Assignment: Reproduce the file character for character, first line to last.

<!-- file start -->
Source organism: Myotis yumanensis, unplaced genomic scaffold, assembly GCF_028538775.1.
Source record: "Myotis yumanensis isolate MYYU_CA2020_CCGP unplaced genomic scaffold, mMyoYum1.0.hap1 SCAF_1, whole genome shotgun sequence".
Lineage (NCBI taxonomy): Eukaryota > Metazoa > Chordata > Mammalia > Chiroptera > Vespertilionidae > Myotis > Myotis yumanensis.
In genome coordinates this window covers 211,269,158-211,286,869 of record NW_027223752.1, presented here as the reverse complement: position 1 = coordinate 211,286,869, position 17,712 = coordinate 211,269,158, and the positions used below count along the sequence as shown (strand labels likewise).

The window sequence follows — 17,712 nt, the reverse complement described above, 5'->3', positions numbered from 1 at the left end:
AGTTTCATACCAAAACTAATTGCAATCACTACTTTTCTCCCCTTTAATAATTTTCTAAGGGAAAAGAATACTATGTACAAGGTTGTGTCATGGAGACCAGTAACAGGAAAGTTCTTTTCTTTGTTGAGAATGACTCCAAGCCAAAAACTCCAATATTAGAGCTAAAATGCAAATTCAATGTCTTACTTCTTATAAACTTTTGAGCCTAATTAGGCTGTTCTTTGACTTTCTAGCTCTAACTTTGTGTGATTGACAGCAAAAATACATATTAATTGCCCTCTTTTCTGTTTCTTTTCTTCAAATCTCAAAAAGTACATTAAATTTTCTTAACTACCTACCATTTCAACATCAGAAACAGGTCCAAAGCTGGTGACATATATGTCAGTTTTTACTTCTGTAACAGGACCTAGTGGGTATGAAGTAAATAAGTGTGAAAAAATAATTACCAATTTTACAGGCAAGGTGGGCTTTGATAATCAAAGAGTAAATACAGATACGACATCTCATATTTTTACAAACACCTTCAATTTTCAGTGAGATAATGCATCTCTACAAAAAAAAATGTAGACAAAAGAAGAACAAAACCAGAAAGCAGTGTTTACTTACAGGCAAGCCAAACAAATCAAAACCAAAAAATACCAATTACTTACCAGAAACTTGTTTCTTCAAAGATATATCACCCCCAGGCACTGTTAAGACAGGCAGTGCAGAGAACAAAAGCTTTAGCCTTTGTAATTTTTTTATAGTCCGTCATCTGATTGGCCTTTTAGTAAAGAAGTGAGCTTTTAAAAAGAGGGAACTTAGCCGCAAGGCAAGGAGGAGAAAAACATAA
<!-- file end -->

Source organism: Myotis yumanensis, unplaced genomic scaffold, assembly GCF_028538775.1.
Source record: "Myotis yumanensis isolate MYYU_CA2020_CCGP unplaced genomic scaffold, mMyoYum1.0.hap1 SCAF_1, whole genome shotgun sequence".
Lineage (NCBI taxonomy): Eukaryota > Metazoa > Chordata > Mammalia > Chiroptera > Vespertilionidae > Myotis > Myotis yumanensis.
In genome coordinates this window covers 211,269,158-211,286,869 of record NW_027223752.1, presented here as the reverse complement: position 1 = coordinate 211,286,869, position 17,712 = coordinate 211,269,158, and the positions used below count along the sequence as shown (strand labels likewise).

The window sequence follows — 17,712 nt, the reverse complement described above, 5'->3', positions numbered from 1 at the left end:
AGTTTCATACCAAAACTAATTGCAATCACTACTTTTCTCCCCTTTAATAATTTTCTAAGGGAAAAGAATACTATGTACAAGGTTGTGTCATGGAGACCAGTAACAGGAAAGTTCTTTTCTTTGTTGAGAATGACTCCAAGCCAAAAACTCCAATATTAGAGCTAAAATGCAAATTCAATGTCTTACTTCTTATAAACTTTTGAGCCTAATTAGGCTGTTCTTTGACTTTCTAGCTCTAACTTTGTGTGATTGACAGCAAAAATACATATTAATTGCCCTCTTTTCTGTTTCTTTTCTTCAAATCTCAAAAAGTACATTAAATTTTCTTAACTACCTACCATTTCAACATCAGAAACAGGTCCAAAGCTGGTGACATATATGTCAGTTTTTACTTCTGTAACAGGACCTAGTGGGTATGAAGTAAATAAGTGTGAAAAAATAATTACCAATTTTACAGGCAAGGTGGGCTTTGATAATCAAAGAGTAAATACAGATACGACATCTCATATTTTTACAAACACCTTCAATTTTCAGTGAGATAATGCATCTCTACAAAAAAAAATGTAGACAAAAGAAGAACAAAACCAGAAAGCAGTGTTTACTTACAGGCAAGCCAAACAAATCAAAACCAAAAAATACCAATTACTTACCAGAAACTTGTTTCTTCAAAGATATATCACCCCCAGGCACTGTTAAGACAGGCAGTGCAGAGAACAAAAGCTTTAGCCTTTGTAATTTTTTTATAGTCCGTCATCTGATTGGCCTTTTAGTAAAGAAGTGAGCTTTTAAAAAGAGGGAACTTAGCCGCAAGGCAAGGAGGAGAAAAACATAA